A jury found former Springboro teacher John Austin Hopkins guilty on 34 of 36 counts of gross sexual imposition on Friday after almost 11 hours of deliberation.
Hopkins, 25, of Springboro, is accused of sexually touching 28 girls during his first-grade gym class at Clearcreek Elementary School from December 2018 to March 2019.
Judge Robert Peeler ordered Hopkins taken into custody, pending a sentencing hearing.
The five-day trial ended Friday. The jury began deliberating about 10:15 a.m. and reached a verdict at 9:40 p.m.
More than 30 parents waited all day for the verdict.
“We’re excited for the verdicts we got in the case. We feel the prosecution presented a flawless case and the jury was able to see through the defense,” a father said afterward.
The case began after one of the girls came home and told her parents how happy she was to have finally gotten to sit on the teacher’s lap.
“We’re extremely thankful for the parent that came forward initially,” the father added.
Hopkins is expected to be sentenced in mid-April. He faces up to five years in prison on each count. Warren County Prosecutor David Fornshell said his office would seek a “significant” prison term.
As Peeler read through the counts, Hopkins’ mother grew more and more agitated and his father yelled encouragement as Hopkins was taken from the courtroom.
Parents thanked Springboro Police Detective Terry Dunkel, who led the investigation.
Hopkins, whose mother also teaches in Springboro, also taught swimming in Springboro. One of the parents testifying against him knew him from being around school and coaching her daughter on a local swim club.
Previously a substitute teacher for the district, Hopkins’ recommendations included former Superintendent Dan Schroer.
Hopkins, who has a master’s degree in public health, turned over his laptop to a detective as the jury began deliberations.
During closing arguments, Hopkins’ lawyer told a jury they should trust in science and accept the opinion of a clinical psychologist that the former Springboro gym teacher could not have been sexually gratified by his interactions.
Prosecutor Kevin Hardman took jurors through the cases involving the girls over the four-month period captured on surveillance video of the Clearcreek Elementary School gym, describing graphically the alleged sex acts, while their 1st grade school pictures projected on a big screen.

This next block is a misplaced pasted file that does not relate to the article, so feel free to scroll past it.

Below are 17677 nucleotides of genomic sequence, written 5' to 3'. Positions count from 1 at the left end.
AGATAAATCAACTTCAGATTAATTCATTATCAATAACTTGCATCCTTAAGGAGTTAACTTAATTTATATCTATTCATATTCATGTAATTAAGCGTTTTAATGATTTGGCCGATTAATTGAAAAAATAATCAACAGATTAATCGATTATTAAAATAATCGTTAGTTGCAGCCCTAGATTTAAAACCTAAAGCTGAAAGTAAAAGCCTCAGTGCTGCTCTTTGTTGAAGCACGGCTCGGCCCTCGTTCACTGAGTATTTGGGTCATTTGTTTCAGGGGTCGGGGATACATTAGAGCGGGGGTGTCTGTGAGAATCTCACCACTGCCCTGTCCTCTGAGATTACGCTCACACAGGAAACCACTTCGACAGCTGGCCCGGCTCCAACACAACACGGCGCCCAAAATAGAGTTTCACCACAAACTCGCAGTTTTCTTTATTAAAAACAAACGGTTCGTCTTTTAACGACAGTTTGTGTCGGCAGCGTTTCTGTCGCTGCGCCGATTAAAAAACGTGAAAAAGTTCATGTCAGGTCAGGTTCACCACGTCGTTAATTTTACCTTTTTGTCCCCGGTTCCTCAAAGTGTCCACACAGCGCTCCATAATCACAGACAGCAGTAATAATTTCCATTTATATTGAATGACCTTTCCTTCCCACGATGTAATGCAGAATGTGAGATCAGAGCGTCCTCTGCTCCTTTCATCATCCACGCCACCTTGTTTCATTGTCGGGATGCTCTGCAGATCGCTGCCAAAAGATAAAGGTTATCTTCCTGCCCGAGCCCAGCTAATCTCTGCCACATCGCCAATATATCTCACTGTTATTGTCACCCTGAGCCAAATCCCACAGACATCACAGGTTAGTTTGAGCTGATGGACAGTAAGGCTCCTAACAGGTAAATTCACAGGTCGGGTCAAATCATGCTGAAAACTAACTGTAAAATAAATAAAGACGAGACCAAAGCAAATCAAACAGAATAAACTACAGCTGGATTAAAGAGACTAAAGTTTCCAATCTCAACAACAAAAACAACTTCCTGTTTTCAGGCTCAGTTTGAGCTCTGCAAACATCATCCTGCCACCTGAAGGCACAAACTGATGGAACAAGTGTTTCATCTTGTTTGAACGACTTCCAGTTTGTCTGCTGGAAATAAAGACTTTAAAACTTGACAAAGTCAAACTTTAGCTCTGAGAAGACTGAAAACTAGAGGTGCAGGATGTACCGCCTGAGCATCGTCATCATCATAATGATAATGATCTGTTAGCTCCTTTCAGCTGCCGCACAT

Hardman ended with the girl who came home and told her parents how excited she was to have gotten to sit on the teacher’s lap.
“Her disclosure that day put an end to this abuse,” Hardman said.
Hopkins’ lawyer acknowledged “it’s as inappropriate as it can be” and expressed sympathy for the parents.
“You cannot be influenced by sympathy,” David A. Chicarelli said.
Chicarelli reminded the jury they were expected to consider Hopkins not guilty until proven so beyond a reasonable doubt.
He urged the jury to accept the testimony of two psychologists, including one who diagnosed him as suffering from Autism Spectrum Disorder, thus incapable of sexual gratification.
“Thank God he has been finally diagnosed so nothing like this will ever happen again,” the elder Chicarelli added.
Prosecutor Julie Kraft charged Hopkins with lying to police and setting the groundwork for his defense during his interview with police.
“He felt their little bodies every which way possible,” Kraft said.
Kraft also discredited the diagnosis and suggested there were other findings indicating Hopkins is a pedophile.
A lawsuit filed by parents of some of the girls claiming the school district and its leaders failed to protect the children from a former teacher accused of sexually abusing them in class is pending in federal court.
The lawsuit also names the Springboro Community City Schools, former Superintendent Daniel Schroer and Carrie Corder, principal at Clearcreek Elementary, where the alleged crimes occurred.
The lawsuit filed in U.S. District Court in Cincinnati claims, among other things, that Hopkins installed a doorbell on the gymnasium door to alert him when school staff wanted access and locked the classroom door to keep out others.
The lawyer, Angela Wallace, also filed a complaint with the U.S. Department of Education, claiming the Springboro school district was violating the parents’ rights by failing to turn over surveillance video involving Hopkins and their children. This also still pending.